Architecture from the Outside: Essays on Virtual and Real Space

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MIT Press, Jun 22, 2001 - Architecture - 248 pages
3 Reviews
To be outside allows one a fresh perspective on the inside. In these essays, philosopher Elizabeth Grosz explores the ways in which two disciplines that are fundamentally outside each another--architecture and philosophy--can meet in a third space to interact free of their internal constraints. "Outside" also refers to those whose voices are not usually heard in architectural discourse but who inhabit its space--the destitute, the homeless, the sick, and the dying, as well as women and minorities.Grosz asks how we can understand space differently in order to structure and inhabit our living arrangements accordingly. Two themes run throughout the book: temporal flow and sexual specificity. Grosz argues that time, change, and emergence, traditionally viewed as outside the concerns of space, must become more integral to the processes of design and construction. She also argues against architecture's historical indifference to sexual specificity, asking what the existence of (at least) two sexes has to do with how we understand and experience space. Drawing on the work of such philosophers as Henri Bergson, Roger Caillois, Gilles Deleuze, Jacques Derrida, Luce Irigaray, and Jacques Lacan, Grosz raises abstract but nonformalistic questions about space, inhabitation, and building. All of the essays propose philosophical experiments to render space and building more mobile and dynamic.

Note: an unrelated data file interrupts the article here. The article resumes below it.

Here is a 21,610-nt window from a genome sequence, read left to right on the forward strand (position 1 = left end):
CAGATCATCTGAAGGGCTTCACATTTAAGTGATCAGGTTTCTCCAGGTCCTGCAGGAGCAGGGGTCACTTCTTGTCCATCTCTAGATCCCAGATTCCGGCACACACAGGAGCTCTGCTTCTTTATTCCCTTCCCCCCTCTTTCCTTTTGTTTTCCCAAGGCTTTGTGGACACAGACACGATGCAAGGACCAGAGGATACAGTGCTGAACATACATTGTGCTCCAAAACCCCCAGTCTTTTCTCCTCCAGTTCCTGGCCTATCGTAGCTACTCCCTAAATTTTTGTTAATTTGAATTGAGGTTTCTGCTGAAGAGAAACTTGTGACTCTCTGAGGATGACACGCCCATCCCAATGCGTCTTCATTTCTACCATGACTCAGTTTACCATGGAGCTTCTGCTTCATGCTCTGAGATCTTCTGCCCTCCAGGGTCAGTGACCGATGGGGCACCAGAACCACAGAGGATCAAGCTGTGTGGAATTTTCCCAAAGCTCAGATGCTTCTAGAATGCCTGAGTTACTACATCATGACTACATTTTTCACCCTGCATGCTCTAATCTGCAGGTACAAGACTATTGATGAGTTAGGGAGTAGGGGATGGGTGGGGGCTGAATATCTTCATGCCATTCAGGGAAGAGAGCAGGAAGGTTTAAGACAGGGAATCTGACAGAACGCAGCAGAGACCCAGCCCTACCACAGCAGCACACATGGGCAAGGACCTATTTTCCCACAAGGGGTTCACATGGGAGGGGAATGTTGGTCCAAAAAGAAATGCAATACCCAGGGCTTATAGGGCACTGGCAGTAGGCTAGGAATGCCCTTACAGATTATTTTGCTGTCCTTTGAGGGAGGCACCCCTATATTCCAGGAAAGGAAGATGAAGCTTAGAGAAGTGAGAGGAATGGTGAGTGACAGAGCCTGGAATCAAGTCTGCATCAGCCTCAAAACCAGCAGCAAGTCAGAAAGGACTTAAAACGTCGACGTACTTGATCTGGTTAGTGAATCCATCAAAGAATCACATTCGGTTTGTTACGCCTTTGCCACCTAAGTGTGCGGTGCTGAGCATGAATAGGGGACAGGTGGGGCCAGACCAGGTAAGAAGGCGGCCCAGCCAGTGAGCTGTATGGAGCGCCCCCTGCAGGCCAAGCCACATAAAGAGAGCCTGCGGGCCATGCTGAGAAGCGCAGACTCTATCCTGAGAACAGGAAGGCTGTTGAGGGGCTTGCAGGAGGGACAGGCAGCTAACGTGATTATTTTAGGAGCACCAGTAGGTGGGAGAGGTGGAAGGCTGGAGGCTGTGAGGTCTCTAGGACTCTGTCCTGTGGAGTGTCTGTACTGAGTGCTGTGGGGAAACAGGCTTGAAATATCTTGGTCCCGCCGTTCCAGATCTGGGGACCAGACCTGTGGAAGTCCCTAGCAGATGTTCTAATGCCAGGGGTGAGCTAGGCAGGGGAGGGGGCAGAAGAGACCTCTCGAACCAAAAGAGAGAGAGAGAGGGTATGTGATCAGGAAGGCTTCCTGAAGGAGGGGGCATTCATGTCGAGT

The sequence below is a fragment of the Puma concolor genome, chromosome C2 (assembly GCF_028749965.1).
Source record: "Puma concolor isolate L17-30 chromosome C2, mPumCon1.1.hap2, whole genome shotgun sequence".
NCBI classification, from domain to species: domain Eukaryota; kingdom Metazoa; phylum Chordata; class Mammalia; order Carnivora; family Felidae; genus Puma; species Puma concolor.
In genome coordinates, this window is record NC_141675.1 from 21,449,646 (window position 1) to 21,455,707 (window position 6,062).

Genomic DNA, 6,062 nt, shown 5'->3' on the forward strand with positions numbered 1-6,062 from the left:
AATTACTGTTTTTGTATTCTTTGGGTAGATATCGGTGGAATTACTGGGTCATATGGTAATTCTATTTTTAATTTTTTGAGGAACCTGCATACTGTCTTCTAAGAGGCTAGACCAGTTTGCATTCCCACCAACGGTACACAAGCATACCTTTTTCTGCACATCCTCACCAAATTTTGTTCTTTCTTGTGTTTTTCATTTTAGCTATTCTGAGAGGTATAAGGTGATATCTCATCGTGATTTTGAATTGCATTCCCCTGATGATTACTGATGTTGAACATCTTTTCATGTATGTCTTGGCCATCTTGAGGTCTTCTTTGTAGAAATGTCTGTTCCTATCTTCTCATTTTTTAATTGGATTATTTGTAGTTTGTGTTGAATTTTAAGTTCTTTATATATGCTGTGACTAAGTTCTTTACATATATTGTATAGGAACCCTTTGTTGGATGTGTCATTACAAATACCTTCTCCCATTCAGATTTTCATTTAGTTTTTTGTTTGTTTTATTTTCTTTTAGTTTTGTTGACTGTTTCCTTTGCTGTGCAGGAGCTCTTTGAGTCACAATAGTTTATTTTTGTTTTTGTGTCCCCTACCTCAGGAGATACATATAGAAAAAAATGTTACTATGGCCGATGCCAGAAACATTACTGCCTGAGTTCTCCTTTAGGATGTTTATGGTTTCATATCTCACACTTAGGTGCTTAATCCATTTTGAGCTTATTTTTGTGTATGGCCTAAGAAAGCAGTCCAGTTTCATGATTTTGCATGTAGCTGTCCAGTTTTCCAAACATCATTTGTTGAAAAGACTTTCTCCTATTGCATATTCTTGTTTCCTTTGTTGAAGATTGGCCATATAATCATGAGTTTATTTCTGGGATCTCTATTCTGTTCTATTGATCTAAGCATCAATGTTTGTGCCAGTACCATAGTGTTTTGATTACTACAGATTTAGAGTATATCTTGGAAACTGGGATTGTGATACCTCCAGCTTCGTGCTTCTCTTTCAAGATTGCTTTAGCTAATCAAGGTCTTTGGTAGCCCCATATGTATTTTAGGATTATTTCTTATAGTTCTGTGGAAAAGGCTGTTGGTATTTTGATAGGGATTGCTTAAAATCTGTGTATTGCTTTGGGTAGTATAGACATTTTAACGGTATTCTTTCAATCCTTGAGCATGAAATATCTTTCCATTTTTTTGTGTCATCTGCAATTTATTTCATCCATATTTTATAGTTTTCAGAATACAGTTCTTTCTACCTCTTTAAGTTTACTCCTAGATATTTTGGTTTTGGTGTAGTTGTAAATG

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Contents

VI
2
VII
30
VIII
48
IX
54
X
56
XI
74
XII
90
XIII
106
XV
130
XVI
150
XVII
166
XVIII
184
XIX
199
XX
206
XXI
214
Copyright

XIV
108

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